By the way, I had intended to do this all last year. But the best laid plans of mice and men, the gang’s all here in the glee club, and all that.


Jan Lester’s Escape from Leviathan. And me.
Definition of a word most people are not familiar with, from the Century Dictionary.

It is not “clowns to the left of me, jokers to the right.” Not in politics.

On the left we find Useful Idiots.

On the right we find useless ones.

This explains the bizarre pushing of leftism by people in power.

One word: utility.

I don’t know about you, but I miss Pepe. Sic transit gloria mundi.

Is the alt-right a serious political entity or just teenagers poking fun at modern liberalism?

…as answered on Quora…

There are serious alt-righters, and there are shitlords who troll normies with “memes.” They are distinct.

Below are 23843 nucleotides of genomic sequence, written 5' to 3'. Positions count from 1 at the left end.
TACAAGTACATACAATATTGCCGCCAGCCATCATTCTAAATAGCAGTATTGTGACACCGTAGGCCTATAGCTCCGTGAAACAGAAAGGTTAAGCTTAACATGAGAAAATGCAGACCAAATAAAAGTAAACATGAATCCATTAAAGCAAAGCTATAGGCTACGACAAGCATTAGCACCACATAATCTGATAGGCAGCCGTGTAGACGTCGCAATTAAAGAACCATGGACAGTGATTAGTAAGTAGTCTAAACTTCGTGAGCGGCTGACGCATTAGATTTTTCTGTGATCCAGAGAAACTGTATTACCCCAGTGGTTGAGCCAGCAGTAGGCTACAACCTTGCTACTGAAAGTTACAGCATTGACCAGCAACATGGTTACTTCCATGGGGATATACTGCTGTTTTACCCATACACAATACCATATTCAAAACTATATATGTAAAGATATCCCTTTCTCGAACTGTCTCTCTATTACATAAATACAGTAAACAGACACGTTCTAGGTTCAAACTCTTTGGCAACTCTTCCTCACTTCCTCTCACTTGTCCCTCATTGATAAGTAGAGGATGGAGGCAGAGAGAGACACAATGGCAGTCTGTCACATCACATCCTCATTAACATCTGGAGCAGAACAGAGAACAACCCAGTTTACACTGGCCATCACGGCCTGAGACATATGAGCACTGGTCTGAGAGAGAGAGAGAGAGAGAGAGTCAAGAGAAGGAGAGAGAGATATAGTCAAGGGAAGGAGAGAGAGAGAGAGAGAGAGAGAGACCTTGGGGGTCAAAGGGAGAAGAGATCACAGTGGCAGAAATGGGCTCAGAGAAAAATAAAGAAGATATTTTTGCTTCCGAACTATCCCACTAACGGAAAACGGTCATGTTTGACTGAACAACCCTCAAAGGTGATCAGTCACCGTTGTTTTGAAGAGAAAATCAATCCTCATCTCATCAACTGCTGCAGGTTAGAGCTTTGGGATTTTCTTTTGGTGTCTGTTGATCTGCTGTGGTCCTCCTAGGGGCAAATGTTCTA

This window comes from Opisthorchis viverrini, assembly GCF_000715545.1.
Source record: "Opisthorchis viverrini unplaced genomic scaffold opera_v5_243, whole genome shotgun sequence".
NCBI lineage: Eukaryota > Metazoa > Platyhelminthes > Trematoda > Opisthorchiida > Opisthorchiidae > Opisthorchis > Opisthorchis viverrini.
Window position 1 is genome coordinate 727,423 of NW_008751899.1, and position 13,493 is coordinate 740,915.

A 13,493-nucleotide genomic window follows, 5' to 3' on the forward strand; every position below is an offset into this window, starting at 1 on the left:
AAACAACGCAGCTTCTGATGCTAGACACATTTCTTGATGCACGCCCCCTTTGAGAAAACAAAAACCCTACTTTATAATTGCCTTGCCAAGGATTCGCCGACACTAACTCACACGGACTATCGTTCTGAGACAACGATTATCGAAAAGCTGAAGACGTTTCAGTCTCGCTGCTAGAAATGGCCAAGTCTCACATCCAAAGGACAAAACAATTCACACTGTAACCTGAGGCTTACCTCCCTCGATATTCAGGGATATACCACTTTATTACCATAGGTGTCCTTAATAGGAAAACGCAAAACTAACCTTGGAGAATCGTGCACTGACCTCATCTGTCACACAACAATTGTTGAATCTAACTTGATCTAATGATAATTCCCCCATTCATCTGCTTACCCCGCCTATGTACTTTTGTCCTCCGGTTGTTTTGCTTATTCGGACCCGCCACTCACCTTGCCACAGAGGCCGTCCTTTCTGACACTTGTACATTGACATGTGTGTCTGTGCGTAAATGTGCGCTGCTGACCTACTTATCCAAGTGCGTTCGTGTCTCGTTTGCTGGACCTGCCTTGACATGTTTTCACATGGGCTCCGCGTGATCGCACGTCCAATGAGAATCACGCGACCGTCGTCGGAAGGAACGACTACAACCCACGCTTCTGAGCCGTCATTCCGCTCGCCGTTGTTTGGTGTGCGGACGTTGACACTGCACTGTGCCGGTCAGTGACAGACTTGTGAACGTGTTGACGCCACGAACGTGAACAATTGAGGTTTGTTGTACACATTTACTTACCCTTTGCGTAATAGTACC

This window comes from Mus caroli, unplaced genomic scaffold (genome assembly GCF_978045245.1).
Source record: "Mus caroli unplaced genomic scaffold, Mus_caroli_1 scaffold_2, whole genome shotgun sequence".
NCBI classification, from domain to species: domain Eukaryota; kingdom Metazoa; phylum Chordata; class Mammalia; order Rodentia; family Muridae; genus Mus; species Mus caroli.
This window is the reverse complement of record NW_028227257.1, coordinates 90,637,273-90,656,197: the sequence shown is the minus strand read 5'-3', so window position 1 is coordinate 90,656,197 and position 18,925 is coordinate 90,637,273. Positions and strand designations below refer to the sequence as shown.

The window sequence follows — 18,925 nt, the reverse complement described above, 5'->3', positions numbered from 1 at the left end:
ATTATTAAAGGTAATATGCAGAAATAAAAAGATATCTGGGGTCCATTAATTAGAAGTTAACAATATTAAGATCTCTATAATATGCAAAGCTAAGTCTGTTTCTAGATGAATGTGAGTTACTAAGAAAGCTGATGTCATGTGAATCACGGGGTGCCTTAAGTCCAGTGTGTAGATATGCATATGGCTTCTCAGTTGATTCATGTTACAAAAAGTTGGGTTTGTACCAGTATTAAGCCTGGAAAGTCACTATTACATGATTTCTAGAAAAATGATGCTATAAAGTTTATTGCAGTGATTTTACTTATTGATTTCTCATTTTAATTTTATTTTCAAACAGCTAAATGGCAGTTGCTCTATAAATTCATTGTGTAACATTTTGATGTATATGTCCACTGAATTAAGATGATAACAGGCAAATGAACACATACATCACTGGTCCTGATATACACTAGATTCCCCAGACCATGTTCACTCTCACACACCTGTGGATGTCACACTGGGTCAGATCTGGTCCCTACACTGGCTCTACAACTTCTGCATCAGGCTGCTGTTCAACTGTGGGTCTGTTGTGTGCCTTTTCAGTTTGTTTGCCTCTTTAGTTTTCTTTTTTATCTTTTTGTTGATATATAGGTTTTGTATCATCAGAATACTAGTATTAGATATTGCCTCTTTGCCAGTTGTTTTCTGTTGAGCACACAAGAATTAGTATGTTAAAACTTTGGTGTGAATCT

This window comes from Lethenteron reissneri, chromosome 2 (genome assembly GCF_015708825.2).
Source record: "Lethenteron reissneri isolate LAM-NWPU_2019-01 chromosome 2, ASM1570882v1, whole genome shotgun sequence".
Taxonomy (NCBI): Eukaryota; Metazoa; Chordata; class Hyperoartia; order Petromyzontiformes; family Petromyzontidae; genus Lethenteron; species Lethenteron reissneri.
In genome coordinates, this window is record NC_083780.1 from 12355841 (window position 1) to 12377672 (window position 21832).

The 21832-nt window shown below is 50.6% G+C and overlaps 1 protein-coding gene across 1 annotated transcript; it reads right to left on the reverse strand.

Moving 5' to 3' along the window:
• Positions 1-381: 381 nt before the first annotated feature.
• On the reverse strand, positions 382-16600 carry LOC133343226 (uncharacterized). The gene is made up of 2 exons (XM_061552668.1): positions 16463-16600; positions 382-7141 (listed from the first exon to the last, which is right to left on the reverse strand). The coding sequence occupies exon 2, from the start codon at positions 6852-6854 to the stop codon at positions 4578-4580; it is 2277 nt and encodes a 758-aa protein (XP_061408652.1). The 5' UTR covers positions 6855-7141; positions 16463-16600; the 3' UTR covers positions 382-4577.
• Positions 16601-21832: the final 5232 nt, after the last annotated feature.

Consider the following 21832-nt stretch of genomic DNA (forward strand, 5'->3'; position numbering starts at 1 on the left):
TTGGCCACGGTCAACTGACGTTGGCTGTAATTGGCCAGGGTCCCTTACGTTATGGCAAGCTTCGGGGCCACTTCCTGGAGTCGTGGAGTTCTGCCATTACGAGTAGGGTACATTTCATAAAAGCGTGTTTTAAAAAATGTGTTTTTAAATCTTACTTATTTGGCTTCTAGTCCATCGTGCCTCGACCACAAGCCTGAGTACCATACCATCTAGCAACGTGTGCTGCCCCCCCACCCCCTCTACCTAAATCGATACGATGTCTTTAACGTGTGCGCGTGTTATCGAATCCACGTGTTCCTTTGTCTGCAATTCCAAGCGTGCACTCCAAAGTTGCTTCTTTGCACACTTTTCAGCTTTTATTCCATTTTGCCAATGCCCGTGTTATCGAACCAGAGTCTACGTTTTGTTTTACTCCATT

Notice that I use the word “troll” as a verb. From what I can tell, many people think it bubbled up from the Lord of the Rings and Nordic myth, meaning a big, nasty, ugly mean creature, vaguely hominid. “A neckbeard.” That is the wrong etymology. It comes from a fishing technique. It is a way of getting people to flop around ridiculously, like wild fish on a line or a caught fish on the bottom of a skiff.

The paragraph above is not a diversion from my answer. It is important to get a few metaphors right to understand either the alt-right or the “trolls.”

Another metaphor to get right is “cuck.”

This does not primarily derive from the sexual fad of cuckoldry, wherein the male partner likes to watch his woman penetrated by another man. That is just a kink, a perversion.